BBC: Survivor singer Jimi Jamison dies aged 63
Jimi Jamison, the lead singer for US rock band Survivor, who sang the theme tune for hit TV series Baywatch, has died aged 63.
Gavin Francis, writing in this week's London Review of Books (subscribers only link):
In New Problems in Medical Ethics (1956), Peter Flood, a Benedictine, stated that Christians in pain should accept suffering ‘as permitted by God for our betterment’. Pain was a ‘privilege, in union with the redemptive sufferings of Christ’. It was essential that a physician tell people they might be close to death, even if they weren’t sure, so that the patient’s opportunity for repentance wasn’t squandered and their admission to heaven put at risk. Pain relief might be administered in small doses, except to those such as lapsed Catholics—the fear being that even small doses might prevent them from returning to the religion of their baptism. In the same volume Eugene Tesson, a Jesuit, sanctioned physicians to administer pain relief only to the dying who had ‘made an act of submission to the Divine’ and those ‘in danger of falling into despair and blaspheming the goodness of God’.
These are the sort of religious, moralistic nutters who, in 2014, think assisted dying is against God's will.
You know the picture round from A Question of Sport, where they show you a subtly obscured photo of some sporting celebrity you've never heard of, and you have to try and guess who it is? Well, my Dad and I attended a practice day at the Open yesterday, and I took a picture-round-type photo. See if you can guess who it is:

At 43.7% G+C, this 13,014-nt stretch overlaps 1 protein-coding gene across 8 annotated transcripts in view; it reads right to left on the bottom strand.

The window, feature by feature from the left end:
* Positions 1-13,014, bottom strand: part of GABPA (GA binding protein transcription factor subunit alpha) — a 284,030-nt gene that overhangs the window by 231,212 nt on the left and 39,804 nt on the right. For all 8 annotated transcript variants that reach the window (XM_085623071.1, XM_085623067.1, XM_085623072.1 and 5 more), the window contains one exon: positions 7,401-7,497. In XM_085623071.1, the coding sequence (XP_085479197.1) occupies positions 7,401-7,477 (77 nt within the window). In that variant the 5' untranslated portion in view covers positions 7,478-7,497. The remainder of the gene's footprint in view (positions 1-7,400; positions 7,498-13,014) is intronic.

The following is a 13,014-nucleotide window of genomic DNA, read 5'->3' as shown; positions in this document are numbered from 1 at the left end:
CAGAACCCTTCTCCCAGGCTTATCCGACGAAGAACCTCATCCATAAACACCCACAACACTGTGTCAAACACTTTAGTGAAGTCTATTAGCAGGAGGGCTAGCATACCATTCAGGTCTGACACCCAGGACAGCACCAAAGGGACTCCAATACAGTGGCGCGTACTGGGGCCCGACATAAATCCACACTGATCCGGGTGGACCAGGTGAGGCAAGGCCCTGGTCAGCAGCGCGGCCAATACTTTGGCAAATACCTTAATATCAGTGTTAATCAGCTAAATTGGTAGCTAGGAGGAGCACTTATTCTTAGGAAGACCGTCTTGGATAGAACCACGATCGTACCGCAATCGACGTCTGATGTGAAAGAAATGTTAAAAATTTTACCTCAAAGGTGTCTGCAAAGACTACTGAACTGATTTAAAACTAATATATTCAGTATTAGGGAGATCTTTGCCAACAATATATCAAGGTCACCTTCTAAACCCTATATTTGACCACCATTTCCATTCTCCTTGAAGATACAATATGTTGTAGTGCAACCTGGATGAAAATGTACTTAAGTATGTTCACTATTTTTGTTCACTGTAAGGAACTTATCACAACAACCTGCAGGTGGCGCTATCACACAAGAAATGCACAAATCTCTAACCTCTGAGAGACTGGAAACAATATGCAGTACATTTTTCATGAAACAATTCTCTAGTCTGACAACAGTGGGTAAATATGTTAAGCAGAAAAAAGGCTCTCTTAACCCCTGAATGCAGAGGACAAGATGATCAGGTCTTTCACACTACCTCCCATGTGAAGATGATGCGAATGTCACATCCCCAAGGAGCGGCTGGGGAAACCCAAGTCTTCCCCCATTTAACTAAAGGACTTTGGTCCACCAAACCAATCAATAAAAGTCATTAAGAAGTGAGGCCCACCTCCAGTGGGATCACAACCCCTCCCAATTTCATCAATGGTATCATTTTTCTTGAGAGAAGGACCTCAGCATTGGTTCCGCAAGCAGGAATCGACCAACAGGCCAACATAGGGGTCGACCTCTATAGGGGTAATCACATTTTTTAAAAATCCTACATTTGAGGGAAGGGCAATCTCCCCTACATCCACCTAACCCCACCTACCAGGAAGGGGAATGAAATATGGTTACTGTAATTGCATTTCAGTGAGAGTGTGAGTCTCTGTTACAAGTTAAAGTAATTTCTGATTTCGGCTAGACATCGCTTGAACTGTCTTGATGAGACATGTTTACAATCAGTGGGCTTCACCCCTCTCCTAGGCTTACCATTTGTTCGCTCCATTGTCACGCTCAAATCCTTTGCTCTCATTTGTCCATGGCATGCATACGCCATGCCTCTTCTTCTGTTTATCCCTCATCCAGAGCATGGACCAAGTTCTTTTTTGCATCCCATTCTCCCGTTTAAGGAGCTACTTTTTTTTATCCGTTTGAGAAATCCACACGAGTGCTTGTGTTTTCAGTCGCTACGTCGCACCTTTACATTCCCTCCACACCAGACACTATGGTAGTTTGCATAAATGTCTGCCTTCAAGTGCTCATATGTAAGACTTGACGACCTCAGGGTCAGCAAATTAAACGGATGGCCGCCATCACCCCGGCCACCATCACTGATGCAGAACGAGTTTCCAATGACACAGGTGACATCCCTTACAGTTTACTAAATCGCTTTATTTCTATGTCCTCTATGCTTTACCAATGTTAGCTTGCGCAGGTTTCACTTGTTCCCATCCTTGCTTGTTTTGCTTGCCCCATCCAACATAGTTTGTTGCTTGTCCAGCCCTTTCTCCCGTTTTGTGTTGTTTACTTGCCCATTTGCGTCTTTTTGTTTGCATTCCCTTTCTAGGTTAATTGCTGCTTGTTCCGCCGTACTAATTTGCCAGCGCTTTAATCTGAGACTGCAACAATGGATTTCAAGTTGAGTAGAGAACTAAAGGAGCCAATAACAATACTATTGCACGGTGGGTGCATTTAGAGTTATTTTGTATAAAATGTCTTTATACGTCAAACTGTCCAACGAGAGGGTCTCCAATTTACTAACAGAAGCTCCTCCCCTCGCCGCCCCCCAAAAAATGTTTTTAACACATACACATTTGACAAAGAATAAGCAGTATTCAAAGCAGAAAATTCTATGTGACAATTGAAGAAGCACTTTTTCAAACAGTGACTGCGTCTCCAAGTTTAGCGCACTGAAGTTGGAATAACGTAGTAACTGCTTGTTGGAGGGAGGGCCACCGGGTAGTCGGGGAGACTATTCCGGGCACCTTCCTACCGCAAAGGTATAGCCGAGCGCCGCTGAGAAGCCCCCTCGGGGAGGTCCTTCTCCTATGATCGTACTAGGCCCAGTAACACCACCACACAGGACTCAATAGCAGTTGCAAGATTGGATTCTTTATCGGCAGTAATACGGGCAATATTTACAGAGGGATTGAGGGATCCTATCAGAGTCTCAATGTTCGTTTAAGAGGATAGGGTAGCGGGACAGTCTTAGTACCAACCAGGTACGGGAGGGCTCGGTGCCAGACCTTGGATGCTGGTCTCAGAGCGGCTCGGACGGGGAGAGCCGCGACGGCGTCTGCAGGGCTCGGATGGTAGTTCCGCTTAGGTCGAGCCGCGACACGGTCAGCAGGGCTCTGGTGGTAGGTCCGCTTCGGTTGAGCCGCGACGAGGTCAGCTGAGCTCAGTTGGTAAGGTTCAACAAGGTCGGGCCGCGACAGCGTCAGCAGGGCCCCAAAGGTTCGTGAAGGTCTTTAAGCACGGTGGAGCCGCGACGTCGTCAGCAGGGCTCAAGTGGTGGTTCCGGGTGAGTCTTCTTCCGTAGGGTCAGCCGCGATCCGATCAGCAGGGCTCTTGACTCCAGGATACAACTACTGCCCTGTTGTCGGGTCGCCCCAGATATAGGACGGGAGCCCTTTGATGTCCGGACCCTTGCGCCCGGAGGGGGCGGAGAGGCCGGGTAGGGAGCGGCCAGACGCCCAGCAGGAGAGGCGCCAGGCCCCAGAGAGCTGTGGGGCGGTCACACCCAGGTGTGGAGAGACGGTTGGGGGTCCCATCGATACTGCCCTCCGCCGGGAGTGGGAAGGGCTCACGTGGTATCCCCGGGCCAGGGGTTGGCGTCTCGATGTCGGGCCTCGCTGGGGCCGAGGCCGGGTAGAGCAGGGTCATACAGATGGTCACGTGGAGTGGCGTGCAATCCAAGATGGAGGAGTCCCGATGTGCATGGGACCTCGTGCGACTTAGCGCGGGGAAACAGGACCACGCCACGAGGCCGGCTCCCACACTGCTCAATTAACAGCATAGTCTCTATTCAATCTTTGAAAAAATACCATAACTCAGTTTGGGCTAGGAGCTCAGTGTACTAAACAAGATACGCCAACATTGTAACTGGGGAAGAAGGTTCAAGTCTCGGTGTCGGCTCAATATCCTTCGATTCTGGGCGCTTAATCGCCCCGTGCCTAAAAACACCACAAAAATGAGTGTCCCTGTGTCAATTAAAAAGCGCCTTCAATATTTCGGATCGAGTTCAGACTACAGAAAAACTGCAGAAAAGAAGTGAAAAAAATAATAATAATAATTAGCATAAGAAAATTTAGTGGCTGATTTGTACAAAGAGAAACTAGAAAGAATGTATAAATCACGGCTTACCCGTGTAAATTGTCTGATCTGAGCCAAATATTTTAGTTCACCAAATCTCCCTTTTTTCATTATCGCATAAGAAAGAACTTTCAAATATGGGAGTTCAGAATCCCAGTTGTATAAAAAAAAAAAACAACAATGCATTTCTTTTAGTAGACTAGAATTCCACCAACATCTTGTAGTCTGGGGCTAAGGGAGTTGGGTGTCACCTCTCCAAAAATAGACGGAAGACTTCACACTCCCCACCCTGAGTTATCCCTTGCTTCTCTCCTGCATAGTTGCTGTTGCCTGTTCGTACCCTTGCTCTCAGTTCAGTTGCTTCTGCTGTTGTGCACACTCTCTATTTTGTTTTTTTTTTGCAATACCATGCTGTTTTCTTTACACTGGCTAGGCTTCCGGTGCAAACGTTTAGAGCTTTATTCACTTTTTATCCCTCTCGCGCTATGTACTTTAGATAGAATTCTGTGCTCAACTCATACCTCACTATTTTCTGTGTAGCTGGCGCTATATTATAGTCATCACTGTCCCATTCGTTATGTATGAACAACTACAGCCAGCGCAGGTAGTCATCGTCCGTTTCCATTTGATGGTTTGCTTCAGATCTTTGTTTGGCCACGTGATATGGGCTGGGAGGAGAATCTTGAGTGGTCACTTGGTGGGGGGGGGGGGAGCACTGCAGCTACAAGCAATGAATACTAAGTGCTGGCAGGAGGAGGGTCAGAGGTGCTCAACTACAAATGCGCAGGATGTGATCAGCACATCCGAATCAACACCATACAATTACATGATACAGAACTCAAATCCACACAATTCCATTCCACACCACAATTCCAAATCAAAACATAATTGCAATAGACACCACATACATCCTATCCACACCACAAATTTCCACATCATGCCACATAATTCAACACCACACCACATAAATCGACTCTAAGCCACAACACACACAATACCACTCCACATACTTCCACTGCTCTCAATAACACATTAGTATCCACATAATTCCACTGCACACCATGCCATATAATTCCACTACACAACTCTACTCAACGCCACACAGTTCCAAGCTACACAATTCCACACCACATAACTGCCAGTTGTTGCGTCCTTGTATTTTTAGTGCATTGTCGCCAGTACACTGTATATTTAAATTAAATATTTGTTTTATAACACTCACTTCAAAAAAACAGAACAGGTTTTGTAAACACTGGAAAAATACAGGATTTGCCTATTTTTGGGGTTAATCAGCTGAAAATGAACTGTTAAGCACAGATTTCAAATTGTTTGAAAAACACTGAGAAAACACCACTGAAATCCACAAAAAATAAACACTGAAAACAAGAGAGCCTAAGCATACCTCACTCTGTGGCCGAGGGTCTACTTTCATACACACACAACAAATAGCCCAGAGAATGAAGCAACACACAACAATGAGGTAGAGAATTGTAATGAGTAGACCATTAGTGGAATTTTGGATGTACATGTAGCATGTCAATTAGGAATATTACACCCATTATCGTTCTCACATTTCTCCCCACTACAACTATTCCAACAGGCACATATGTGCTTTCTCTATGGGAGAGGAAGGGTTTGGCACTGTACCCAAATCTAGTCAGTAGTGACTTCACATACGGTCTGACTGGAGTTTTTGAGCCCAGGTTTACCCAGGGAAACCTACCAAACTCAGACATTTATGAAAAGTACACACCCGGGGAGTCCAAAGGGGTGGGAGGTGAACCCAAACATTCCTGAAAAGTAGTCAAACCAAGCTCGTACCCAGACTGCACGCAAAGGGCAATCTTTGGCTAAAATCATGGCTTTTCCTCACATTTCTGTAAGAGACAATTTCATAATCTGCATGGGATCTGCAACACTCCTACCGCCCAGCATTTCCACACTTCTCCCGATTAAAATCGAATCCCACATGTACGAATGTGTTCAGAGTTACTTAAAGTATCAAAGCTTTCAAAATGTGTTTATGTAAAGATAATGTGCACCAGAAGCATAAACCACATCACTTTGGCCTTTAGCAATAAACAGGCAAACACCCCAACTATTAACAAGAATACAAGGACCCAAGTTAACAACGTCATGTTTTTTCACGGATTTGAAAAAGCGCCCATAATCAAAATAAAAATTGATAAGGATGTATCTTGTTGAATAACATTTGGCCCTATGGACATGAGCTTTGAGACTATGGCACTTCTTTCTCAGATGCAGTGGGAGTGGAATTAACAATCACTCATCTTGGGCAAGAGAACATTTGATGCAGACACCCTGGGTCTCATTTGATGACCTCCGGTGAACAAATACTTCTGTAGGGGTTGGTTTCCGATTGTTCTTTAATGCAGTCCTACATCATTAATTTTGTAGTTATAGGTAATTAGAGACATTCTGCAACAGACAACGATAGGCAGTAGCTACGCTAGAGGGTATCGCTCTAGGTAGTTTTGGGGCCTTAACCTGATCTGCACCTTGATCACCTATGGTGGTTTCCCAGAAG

You will note that, while I insist on referring to the so-called World Cup as the Soccer World Cup (there being more than one World Cup), I refer to the British Golf Open Championship simply as The Open. This is because my Dad has drilled it into me for decades that, while there are French, American, and other golf open championships, as well as open championships that aren't even golf, the British Golf Open Championship is rightly referred to simply as The Open. As if to prove him annoyingly right, the Royal & Ancient has even managed to bag the theopen.com domain. So there.
[The answer is Ernie Els, by the way.]
Sometimes, comment would be even more superfluous than normal.
BBC: Cambridge Five spy ring members 'hopeless drunks'
Members of the Cambridge Five spy ring were regarded by their Soviet handlers as hopeless drunks incapable of keeping secrets, newly-released files suggest[...]
A short passage describes Burgess as a man "constantly under the influence of alcohol".
Written in Russian, it goes on to recount one occasion when Burgess drunkenly risked exposing his double identity.
"Once on his way out of a pub, he managed to drop one of the files of documents he had taken from the Foreign Office on the pavement," translator Svetlana Lokhova explained.
Moving on to Maclean, the note describes him as "not very good at keeping secrets".
It adds that he was "constantly drunk" and binged on alcohol.
Not wishing to be pedantic, but it sounds to me as if Burgess and Maclean, far from being ‘hopeless drunks’, were actually extremely accomplished drunks.
Le Tour de France passed through Hebden Bridge this afternoon. Boy, were they ever lost!
Jen and I headed off across the moor to cut them off at the pass, but they still managed to get through.
The best joke of the afternoon came from Jen. As the lead, breakaway group of seven cyclists passed, she turned to me and said, “Is that it?! What a huge disappointment! I was expecting a lot more riders than that.”
Well, it made me laugh.
More photos here.